If you’ve got low thyroid, you know there’s just not a whole bunch of energy leftover—especially toward the end of a long day. Often, the last thing that you want to do is cook dinner.
You know the drill.
Everyone is hungry.
Your house is a mess.
Kids are climbing up your legs.
Don’t you wish you had a kitchen helper?
Likely, you do, lurking somewhere in a cabinet: a slow cooker, or crockpot. To me, using a crockpot is almost like having dinner out, but you’re eating in the comfort of your own home. You know the ingredients are good and the flavors are going to be just how you like them. But you barely had to lift a finger.
Here’s my “little secret” when it comes to the crockpot: Don’t bother with special “slow cooker” recipes; use it as the world’s easiest way to cook your protein.
For me, it’s usually beef, bison, chicken, or turkey. Yes, it’s that simple!
Then, I use the meat in any which way I like. I can make tacos, Indian curry, Thai stir-fry, or plain old roast chicken, just by placing my meat and a few simple spices into my trusty crocker.
Here is one of my family’s all-time favorites. Honestly, it can’t get any easier. To sweeten the crock just a bit, it’s a two-for-one deal: Roast the chicken on day one, and make a no-work bone broth on day two.
Simple Crockpot Chicken
1 whole chicken
salt, pepper, and poultry seasoning (or your favorite blend)
1. Rinse off the chicken and place the backbone down inside the crock.
2. Rub the seasoning on.
3. Turn on your crock to medium or high. My crock is big and red. She’s nothing fancy, so I turn her on high for 6 hours. If you’ve got a new crock, you can set a timer and have your chicken cooked to perfection.
4. If you see the meat pulling away from the bone just a bit, then your chick is sure to be done.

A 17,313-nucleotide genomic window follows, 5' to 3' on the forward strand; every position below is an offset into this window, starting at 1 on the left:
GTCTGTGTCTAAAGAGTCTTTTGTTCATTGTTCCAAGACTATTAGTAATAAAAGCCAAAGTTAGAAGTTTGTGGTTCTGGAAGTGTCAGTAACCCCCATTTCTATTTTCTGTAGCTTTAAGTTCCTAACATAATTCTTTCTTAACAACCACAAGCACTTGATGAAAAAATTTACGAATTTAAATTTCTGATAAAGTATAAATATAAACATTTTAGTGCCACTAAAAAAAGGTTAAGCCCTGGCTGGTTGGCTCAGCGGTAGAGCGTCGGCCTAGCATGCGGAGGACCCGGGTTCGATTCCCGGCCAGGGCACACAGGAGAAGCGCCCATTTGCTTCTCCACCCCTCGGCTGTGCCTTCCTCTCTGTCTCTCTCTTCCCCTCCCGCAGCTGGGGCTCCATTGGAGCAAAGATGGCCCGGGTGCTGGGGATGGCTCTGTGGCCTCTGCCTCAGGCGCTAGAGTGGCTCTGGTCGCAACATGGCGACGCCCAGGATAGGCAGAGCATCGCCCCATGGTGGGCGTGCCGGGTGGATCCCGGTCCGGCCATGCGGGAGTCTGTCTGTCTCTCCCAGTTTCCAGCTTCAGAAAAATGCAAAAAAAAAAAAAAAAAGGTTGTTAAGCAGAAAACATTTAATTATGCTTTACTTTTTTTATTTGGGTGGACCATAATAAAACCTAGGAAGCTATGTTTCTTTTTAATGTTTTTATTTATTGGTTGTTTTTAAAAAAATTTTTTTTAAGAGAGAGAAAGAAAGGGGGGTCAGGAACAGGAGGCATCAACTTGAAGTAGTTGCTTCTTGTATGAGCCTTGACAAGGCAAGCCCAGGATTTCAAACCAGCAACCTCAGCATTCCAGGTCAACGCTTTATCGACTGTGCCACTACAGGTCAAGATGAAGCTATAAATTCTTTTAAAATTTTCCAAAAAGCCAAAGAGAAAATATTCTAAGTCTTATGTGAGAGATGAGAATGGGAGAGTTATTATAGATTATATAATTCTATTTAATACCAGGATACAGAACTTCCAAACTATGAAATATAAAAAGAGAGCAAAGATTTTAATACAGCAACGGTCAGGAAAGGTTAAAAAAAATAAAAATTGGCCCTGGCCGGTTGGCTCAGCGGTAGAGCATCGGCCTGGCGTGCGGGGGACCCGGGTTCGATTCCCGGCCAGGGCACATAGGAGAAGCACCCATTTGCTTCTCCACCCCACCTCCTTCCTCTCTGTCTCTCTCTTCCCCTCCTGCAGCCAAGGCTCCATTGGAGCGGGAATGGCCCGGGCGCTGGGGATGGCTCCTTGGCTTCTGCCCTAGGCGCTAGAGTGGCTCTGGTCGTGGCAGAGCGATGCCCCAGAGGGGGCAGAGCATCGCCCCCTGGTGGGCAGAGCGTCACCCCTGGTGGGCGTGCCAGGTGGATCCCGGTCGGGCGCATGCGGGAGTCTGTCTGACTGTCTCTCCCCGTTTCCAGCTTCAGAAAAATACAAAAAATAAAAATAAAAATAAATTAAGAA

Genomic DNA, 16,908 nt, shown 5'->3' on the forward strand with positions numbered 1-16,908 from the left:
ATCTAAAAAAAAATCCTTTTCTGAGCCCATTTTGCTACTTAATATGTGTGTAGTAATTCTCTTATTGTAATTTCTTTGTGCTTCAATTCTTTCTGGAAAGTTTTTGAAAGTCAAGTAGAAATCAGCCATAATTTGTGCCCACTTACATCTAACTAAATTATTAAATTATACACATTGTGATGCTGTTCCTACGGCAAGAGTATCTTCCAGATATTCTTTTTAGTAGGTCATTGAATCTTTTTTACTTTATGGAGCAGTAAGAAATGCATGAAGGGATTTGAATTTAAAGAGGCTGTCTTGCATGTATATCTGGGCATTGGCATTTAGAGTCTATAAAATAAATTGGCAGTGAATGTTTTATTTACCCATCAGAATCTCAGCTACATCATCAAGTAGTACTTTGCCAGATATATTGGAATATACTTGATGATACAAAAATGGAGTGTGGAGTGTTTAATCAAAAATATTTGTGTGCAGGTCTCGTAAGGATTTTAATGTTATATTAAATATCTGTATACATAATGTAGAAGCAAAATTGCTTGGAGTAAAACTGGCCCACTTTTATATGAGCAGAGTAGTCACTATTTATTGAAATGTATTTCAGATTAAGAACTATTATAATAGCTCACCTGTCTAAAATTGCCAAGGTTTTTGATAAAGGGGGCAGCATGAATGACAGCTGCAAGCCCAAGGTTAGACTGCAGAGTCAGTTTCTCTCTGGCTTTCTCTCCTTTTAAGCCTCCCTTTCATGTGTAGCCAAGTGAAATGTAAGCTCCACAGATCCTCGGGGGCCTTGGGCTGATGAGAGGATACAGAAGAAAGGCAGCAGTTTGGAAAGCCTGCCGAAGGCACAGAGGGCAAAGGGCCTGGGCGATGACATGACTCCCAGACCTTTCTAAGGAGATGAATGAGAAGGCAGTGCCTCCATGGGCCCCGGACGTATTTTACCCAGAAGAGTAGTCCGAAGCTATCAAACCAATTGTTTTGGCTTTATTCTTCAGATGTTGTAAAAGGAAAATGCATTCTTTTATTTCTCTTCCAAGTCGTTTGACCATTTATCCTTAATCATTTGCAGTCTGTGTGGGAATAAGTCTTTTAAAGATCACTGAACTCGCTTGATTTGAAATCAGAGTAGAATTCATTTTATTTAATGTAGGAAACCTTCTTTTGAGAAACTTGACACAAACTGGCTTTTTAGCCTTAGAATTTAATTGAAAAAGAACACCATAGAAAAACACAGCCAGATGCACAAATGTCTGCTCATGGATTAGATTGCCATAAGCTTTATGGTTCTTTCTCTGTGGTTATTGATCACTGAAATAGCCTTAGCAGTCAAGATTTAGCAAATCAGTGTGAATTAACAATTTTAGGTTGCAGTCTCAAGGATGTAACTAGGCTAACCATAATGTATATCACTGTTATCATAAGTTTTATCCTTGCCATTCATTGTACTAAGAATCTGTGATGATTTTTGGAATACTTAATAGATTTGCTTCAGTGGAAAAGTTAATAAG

Make it a meal: If you’re in a serious time crunch, serve the roasted chicken with a side salad. If you have time to think ahead: Throw a few potatoes in the crock with the chick, and serve them together. Super simple, super easy, and seriously yummy.
Want to up it one more notch? Go for it and make a no-work bone broth with your chicken scraps.
Crockpot Bone Broth
1. Strip all the chicken from the bones.
2. Fill your crock back up with water and turn her on high again. Bonus option: Add (roughly) chopped onions, carrots, and/or celery to up the nutrients even more.
3. Turn on high again, and have the crock cook all night long. In the morning you’ll wake up to a crock full of chicken stock that you can use in soups or when simmering greens. All you have to do is (cool,) strain and store your stock for later use.
Now it’s your turn. Do you love your crockpot, or is she just sitting there in the back of your cabinet?
I’d love to learn about your favorite crockpot recipes. Leave a comment below and while you’re at it, tell us a little story about how you manage to feed your family well with all the hustle and bustle of life.
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Apprentice Editor: Guenevere Neufeld / Editor: Renée Picard
Photo: via author